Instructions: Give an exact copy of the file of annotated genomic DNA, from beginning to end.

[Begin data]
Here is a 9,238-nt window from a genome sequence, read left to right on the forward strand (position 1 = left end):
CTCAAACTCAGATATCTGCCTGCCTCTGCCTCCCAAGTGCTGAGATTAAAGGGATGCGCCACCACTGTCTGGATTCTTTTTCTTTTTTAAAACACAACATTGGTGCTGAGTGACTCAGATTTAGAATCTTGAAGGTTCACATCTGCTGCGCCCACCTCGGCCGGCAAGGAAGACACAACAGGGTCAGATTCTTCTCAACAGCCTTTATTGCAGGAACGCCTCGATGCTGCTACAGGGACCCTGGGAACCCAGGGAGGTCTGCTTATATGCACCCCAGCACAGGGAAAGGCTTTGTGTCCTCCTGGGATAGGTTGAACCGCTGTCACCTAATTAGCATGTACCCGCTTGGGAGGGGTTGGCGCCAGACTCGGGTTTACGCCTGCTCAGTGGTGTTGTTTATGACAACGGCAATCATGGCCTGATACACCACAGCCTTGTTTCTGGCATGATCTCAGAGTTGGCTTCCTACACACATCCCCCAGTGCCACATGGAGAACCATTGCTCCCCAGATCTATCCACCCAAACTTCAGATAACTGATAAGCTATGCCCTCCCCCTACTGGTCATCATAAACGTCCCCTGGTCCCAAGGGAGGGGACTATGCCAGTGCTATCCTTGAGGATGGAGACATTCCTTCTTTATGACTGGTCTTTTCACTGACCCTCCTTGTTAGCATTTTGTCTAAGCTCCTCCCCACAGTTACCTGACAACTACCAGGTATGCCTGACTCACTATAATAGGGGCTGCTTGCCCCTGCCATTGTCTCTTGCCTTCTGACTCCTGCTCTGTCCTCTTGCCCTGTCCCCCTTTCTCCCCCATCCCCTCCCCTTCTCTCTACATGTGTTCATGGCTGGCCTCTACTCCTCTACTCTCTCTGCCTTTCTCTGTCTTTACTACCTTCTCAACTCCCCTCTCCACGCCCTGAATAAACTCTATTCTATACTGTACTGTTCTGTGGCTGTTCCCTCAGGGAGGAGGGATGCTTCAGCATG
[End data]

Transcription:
Here is a 9,238-nt window from a genome sequence, read left to right on the forward strand (position 1 = left end):
CTCAAACTCAGATATCTGCCTGCCTCTGCCTCCCAAGTGCTGAGATTAAAGGGATGCGCCACCACTGTCTGGATTCTTTTTCTTTTTTAAAACACAACATTGGTGCTGAGTGACTCAGATTTAGAATCTTGAAGGTTCACATCTGCTGCGCCCACCTCGGCCGGCAAGGAAGACACAACAGGGTCAGATTCTTCTCAACAGCCTTTATTGCAGGAACGCCTCGATGCTGCTACAGGGACCCTGGGAACCCAGGGAGGTCTGCTTATATGCACCCCAGCACAGGGAAAGGCTTTGTGTCCTCCTGGGATAGGTTGAACCGCTGTCACCTAATTAGCATGTACCCGCTTGGGAGGGGTTGGCGCCAGACTCGGGTTTACGCCTGCTCAGTGGTGTTGTTTATGACAACGGCAATCATGGCCTGATACACCACAGCCTTGTTTCTGGCATGATCTCAGAGTTGGCTTCCTACACACATCCCCCAGTGCCACATGGAGAACCATTGCTCCCCAGATCTATCCACCCAAACTTCAGATAACTGATAAGCTATGCCCTCCCCCTACTGGTCATCATAAACGTCCCCTGGTCCCAAGGGAGGGGACTATGCCAGTGCTATCCTTGAGGATGGAGACATTCCTTCTTTATGACTGGTCTTTTCACTGACCCTCCTTGTTAGCATTTTGTCTAAGCTCCTCCCCACAGTTACCTGACAACTACCAGGTATGCCTGACTCACTATAATAGGGGCTGCTTGCCCCTGCCATTGTCTCTTGCCTTCTGACTCCTGCTCTGTCCTCTTGCCCTGTCCCCCTTTCTCCCCCATCCCCTCCCCTTCTCTCTACATGTGTTCATGGCTGGCCTCTACTCCTCTACTCTCTCTGCCTTTCTCTGTCTTTACTACCTTCTCAACTCCCCTCTCCACGCCCTGAATAAACTCTATTCTATACTGTACTGTTCTGTGGCTGTTCCCTCAGGGAGGAGGGATGCTTCAGCATG